said, he would venture to express a hope that the Government would consent to the adjournment of the debate, seeing that the appointment of this Committee was of a novel character, and that, although Notice of the Motion had probably been given, it had never been brought prominently under the attention of the House, and many hon. Members had known nothing of it until they came down to the House. It was quite evident, from the discussion that had taken place, that there was only one voice among the Irish Members with regard to the Motion; and therefore he hoped the hon. Gentleman opposite (Mr. H. H. Fowler) would consent to adjourn the debate.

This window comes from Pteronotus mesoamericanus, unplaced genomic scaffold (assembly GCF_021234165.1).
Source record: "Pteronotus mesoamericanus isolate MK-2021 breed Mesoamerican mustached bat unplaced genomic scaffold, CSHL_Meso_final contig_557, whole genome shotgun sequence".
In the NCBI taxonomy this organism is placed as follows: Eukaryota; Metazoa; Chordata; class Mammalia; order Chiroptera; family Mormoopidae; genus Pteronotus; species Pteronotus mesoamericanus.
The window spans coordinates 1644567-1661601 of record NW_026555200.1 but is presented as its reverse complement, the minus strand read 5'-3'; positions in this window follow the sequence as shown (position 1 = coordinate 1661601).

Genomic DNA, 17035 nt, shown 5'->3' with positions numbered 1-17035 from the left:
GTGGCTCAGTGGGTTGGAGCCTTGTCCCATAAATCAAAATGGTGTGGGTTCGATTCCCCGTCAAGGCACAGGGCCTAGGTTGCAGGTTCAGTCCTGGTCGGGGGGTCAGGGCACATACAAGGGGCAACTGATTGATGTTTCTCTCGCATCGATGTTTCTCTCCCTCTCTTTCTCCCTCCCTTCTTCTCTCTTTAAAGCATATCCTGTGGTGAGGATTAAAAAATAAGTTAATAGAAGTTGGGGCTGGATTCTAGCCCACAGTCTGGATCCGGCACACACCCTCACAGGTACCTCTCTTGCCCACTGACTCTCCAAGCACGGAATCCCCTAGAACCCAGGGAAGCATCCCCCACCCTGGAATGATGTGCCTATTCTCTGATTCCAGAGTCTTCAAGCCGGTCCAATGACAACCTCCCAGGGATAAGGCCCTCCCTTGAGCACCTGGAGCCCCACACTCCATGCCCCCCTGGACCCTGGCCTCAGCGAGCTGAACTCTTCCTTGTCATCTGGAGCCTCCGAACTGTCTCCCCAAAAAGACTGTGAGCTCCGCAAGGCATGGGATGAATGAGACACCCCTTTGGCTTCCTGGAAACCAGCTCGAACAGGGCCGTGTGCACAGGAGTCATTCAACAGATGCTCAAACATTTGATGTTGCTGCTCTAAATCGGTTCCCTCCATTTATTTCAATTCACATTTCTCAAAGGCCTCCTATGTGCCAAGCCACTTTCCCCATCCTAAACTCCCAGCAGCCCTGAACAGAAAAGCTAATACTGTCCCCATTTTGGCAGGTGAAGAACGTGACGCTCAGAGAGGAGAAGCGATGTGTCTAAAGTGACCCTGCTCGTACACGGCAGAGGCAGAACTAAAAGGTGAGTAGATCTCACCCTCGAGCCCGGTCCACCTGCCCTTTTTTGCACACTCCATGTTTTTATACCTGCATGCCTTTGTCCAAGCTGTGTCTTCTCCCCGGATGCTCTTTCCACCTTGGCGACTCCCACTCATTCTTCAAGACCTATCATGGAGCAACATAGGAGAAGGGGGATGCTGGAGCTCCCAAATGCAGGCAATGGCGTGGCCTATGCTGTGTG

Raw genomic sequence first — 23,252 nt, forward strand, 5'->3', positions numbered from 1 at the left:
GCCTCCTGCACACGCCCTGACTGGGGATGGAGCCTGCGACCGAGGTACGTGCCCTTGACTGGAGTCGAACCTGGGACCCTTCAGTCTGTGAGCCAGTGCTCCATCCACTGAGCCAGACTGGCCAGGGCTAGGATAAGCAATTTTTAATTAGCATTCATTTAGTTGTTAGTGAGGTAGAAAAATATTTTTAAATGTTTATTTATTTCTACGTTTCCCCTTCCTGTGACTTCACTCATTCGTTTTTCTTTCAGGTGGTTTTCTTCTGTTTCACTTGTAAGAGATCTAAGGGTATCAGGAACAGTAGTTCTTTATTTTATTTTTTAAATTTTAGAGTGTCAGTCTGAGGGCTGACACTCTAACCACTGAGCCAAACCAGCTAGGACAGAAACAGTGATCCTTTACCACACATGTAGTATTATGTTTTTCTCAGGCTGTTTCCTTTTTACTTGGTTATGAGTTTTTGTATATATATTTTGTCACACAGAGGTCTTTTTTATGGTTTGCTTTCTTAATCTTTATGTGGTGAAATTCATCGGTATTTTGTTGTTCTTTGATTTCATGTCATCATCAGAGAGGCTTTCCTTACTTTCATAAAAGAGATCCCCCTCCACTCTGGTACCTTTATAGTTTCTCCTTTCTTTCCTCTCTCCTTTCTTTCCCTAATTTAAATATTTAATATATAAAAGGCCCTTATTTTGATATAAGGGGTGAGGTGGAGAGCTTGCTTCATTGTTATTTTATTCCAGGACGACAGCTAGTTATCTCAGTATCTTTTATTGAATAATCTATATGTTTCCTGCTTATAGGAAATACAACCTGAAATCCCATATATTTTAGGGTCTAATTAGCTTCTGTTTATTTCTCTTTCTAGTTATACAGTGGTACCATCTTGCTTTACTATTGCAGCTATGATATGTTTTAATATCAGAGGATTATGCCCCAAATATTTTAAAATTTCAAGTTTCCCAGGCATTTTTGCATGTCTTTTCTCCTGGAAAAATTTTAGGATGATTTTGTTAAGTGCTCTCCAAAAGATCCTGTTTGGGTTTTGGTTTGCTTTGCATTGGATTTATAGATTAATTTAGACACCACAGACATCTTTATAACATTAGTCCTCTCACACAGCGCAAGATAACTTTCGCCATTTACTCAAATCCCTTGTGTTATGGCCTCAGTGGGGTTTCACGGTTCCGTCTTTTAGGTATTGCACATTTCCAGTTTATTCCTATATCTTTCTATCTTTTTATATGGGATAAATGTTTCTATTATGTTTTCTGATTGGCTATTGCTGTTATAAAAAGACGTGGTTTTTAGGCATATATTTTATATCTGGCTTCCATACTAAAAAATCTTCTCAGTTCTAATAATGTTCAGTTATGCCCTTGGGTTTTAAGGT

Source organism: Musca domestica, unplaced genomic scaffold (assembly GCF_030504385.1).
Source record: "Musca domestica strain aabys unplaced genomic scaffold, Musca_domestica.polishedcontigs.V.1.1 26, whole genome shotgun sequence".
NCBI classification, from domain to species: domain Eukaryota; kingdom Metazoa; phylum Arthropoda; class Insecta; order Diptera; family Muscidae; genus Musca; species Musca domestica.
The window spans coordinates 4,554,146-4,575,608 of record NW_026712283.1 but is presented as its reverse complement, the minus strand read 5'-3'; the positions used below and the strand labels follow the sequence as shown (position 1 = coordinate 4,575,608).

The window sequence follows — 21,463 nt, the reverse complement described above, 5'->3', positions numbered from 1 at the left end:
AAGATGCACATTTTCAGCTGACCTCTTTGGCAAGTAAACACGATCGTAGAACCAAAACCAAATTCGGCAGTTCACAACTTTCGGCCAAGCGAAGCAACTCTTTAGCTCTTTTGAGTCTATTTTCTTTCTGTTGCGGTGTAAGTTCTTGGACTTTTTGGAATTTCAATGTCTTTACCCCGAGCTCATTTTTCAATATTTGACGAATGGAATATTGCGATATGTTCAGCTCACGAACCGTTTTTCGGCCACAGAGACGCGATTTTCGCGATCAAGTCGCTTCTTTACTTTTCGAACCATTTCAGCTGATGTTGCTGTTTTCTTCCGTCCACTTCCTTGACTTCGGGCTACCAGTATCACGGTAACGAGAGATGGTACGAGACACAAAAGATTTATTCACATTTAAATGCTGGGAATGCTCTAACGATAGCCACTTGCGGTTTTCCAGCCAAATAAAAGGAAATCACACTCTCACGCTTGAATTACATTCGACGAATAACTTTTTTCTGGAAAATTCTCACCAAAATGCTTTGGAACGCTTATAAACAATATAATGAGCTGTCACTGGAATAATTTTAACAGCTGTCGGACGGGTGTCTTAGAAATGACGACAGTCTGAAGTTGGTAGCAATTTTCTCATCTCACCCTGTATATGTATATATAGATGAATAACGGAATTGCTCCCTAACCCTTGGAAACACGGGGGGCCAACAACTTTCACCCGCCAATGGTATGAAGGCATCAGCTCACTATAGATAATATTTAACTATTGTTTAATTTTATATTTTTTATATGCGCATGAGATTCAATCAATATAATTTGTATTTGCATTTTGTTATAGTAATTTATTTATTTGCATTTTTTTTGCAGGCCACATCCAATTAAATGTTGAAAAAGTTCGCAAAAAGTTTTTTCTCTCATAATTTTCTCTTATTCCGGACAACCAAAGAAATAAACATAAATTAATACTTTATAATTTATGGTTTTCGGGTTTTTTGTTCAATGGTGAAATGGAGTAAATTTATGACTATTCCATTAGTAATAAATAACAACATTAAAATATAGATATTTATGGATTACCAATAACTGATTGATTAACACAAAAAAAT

said, that last year he was in the position of his hon. Friend the Under Secretary of State for the Home Department (Mr. H. H. Fowler), and had to propose a similar Resolution. He gave Notice of the Motion, and it was before the House for several days before it was brought forward; but no complaint was made on the part of any Member from Ireland of the wording of the Resolution, or in regard to the course taken. He wished to point out to the House what their position would be supposing the Resolution had not been brought forward by his hon. Friend, and a Committee were not appointed to consider these Police and Sanitary Bills. The consequence would be that each of these Bills would be referred to a Committee appointed by the Committee of Selection, and the House would have no voice whatever in the appointment of such Committees. Therefore, hon. Members opposite would gain nothing if the Motion were rejected. The object of the present Motion was to refer all Bills, of a certain character, to a Committee to be specially appointed for the purpose of carefully considering the whole of them; and he felt quite sure that if the Bills so referred included any Irish measure, the Committee of Selection would take care not only that an Irish Member should be placed upon the Committee, but that it should be left to the Irish Members to say who that Member should be.